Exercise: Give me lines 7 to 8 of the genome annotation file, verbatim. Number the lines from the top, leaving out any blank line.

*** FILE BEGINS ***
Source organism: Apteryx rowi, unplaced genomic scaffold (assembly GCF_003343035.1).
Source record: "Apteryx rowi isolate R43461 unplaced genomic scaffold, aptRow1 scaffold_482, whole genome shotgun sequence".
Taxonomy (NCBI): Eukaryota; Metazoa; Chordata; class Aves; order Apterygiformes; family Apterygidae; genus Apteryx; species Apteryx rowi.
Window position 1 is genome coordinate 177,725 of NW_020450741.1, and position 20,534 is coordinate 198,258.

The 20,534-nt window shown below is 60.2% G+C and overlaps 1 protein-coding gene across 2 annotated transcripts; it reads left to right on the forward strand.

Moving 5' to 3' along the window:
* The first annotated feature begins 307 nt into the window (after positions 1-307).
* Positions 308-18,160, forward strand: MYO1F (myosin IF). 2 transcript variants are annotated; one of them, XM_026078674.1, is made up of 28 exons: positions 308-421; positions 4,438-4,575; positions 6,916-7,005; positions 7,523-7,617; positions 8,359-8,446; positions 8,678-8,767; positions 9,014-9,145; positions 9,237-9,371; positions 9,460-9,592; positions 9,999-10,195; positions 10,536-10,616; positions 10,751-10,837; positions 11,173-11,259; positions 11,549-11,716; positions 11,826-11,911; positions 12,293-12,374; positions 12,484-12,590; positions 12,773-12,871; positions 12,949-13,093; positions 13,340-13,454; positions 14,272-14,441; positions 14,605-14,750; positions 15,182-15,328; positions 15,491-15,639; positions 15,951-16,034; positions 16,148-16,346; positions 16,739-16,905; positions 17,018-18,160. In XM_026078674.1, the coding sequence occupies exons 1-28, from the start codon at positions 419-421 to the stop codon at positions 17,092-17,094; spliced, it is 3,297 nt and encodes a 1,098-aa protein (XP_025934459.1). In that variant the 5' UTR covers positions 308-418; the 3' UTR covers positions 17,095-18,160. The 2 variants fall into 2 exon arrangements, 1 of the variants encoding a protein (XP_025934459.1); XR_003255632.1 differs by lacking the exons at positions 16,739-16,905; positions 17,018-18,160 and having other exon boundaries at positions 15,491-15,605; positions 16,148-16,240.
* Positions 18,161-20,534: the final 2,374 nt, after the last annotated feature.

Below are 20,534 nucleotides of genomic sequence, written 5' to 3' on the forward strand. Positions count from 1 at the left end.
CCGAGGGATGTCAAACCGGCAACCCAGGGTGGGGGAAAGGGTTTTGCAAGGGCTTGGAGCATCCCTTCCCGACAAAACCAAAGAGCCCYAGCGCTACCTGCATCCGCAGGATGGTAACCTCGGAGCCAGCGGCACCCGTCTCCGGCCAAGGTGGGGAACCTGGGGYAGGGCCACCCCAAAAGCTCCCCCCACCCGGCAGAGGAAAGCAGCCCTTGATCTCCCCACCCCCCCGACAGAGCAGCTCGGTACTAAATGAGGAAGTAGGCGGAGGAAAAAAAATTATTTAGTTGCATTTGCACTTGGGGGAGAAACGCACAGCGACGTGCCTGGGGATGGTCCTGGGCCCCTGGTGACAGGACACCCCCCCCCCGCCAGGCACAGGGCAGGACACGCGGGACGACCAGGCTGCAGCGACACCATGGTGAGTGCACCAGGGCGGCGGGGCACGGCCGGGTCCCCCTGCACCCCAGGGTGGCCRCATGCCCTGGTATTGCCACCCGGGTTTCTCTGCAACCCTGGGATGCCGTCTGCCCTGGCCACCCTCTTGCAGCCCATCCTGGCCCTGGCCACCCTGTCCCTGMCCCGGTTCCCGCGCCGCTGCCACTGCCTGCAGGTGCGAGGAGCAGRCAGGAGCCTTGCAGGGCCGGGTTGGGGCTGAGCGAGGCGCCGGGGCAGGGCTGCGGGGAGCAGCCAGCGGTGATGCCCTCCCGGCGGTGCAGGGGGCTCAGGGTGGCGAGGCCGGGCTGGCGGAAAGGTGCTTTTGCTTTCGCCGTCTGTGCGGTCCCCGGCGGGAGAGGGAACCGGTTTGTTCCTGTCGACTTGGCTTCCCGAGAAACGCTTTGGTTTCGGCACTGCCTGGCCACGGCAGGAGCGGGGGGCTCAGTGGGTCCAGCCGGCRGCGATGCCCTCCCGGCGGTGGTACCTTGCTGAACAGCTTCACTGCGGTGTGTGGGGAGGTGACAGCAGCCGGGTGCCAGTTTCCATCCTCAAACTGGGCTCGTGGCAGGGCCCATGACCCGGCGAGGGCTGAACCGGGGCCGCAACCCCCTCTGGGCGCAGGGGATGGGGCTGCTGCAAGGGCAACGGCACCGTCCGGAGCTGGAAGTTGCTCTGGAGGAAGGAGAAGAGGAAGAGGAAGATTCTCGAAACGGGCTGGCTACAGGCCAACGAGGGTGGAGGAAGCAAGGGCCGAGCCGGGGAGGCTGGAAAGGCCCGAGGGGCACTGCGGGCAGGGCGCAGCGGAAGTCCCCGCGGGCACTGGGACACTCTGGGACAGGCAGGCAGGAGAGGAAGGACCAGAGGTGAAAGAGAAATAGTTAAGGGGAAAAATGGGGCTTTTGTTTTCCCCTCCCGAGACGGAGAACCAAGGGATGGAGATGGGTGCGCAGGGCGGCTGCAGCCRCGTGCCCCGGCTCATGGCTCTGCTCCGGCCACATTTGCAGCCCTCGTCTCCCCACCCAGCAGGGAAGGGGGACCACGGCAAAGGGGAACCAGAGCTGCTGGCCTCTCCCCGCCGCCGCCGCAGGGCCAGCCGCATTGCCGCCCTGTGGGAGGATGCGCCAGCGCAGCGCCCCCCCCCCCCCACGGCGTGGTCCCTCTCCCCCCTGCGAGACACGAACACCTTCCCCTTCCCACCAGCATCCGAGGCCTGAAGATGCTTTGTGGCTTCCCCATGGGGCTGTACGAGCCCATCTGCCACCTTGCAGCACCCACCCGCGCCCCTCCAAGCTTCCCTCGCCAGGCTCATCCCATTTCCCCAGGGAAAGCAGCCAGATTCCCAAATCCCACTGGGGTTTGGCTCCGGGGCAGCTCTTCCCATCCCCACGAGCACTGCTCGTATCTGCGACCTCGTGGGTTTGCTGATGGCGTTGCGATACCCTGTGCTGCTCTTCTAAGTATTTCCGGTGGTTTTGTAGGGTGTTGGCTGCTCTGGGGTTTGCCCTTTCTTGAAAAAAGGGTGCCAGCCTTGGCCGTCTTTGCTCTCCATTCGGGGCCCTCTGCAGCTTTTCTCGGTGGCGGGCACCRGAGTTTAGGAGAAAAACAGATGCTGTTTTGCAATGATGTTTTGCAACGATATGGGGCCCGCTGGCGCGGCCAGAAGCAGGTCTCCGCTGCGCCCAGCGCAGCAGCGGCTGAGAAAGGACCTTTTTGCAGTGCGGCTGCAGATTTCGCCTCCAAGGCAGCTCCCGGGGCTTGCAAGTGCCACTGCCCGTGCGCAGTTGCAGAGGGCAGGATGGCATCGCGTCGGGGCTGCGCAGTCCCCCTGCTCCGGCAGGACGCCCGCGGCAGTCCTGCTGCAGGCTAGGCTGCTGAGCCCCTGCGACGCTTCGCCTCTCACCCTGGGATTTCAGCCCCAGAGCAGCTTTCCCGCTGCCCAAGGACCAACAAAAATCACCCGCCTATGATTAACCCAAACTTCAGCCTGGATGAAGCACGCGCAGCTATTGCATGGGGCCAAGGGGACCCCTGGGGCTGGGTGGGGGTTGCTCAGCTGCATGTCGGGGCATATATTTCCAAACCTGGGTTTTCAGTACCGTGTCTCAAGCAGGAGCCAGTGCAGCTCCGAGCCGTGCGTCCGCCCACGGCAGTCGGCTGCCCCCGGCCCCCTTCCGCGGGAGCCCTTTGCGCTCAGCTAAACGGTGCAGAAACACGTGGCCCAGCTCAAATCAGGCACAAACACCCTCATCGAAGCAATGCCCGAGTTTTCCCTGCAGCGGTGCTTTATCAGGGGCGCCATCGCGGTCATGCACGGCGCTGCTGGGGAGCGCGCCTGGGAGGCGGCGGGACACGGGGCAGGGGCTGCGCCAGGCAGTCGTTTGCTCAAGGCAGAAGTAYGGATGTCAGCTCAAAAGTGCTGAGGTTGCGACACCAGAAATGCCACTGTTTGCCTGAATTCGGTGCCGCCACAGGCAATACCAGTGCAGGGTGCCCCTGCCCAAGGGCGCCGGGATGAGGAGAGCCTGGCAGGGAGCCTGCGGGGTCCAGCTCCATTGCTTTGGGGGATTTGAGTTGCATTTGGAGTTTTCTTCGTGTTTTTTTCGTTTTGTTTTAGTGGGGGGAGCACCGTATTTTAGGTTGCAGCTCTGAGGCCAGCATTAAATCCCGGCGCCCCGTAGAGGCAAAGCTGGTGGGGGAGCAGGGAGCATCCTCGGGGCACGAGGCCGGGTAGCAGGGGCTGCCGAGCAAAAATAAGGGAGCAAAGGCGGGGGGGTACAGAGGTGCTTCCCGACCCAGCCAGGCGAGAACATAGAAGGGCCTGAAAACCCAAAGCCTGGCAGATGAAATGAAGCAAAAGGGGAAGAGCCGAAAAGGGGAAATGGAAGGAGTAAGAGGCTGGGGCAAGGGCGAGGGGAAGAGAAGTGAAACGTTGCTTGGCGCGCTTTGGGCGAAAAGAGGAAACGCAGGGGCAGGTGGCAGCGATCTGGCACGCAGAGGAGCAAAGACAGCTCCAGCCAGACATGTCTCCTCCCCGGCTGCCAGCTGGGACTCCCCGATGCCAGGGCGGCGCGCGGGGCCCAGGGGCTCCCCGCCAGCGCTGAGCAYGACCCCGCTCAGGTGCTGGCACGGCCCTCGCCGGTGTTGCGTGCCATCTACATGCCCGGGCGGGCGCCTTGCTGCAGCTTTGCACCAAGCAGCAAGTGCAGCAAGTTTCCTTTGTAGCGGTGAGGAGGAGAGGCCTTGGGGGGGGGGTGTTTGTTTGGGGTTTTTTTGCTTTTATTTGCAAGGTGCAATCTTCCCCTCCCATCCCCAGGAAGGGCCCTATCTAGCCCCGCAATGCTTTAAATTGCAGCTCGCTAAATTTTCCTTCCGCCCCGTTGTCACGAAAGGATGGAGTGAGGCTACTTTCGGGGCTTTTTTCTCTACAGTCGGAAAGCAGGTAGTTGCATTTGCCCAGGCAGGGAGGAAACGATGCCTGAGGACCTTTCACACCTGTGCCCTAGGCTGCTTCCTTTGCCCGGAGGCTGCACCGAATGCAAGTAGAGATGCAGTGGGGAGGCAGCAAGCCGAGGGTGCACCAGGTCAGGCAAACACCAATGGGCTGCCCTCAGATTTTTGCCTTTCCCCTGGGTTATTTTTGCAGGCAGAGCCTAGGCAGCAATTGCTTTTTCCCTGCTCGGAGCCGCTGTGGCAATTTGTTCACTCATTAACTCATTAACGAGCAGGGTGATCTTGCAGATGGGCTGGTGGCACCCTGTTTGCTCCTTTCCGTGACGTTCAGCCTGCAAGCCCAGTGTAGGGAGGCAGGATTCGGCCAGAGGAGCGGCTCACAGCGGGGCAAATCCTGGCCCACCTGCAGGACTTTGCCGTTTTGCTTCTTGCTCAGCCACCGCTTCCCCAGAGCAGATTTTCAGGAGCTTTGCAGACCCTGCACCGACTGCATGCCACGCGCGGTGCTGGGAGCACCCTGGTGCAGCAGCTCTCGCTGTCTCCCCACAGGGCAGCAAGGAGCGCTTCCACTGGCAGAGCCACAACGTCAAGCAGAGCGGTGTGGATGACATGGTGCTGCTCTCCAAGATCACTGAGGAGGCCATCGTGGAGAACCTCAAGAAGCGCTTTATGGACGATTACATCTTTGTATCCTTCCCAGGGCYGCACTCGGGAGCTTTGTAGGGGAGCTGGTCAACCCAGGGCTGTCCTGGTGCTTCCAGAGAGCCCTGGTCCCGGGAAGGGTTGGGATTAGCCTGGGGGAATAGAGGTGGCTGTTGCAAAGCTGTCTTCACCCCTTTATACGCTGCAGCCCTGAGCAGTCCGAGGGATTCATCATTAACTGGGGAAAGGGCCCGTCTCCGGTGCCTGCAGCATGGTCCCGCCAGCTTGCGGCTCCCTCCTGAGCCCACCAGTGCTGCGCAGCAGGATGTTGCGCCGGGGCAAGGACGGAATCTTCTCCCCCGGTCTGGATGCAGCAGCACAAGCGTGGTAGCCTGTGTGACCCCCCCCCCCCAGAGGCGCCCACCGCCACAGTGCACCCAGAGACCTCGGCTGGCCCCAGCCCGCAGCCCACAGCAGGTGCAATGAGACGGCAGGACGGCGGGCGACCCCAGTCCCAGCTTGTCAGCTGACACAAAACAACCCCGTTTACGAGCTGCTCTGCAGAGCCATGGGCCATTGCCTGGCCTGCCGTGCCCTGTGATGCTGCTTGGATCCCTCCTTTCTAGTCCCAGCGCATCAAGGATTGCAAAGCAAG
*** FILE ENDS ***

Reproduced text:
* The first annotated feature begins 307 nt into the window (after positions 1-307).
* Positions 308-18,160, forward strand: MYO1F (myosin IF). 2 transcript variants are annotated; one of them, XM_026078674.1, is made up of 28 exons: positions 308-421; positions 4,438-4,575; positions 6,916-7,005; positions 7,523-7,617; positions 8,359-8,446; positions 8,678-8,767; positions 9,014-9,145; positions 9,237-9,371; positions 9,460-9,592; positions 9,999-10,195; positions 10,536-10,616; positions 10,751-10,837; positions 11,173-11,259; positions 11,549-11,716; positions 11,826-11,911; positions 12,293-12,374; positions 12,484-12,590; positions 12,773-12,871; positions 12,949-13,093; positions 13,340-13,454; positions 14,272-14,441; positions 14,605-14,750; positions 15,182-15,328; positions 15,491-15,639; positions 15,951-16,034; positions 16,148-16,346; positions 16,739-16,905; positions 17,018-18,160. In XM_026078674.1, the coding sequence occupies exons 1-28, from the start codon at positions 419-421 to the stop codon at positions 17,092-17,094; spliced, it is 3,297 nt and encodes a 1,098-aa protein (XP_025934459.1). In that variant the 5' UTR covers positions 308-418; the 3' UTR covers positions 17,095-18,160. The 2 variants fall into 2 exon arrangements, 1 of the variants encoding a protein (XP_025934459.1); XR_003255632.1 differs by lacking the exons at positions 16,739-16,905; positions 17,018-18,160 and having other exon boundaries at positions 15,491-15,605; positions 16,148-16,240.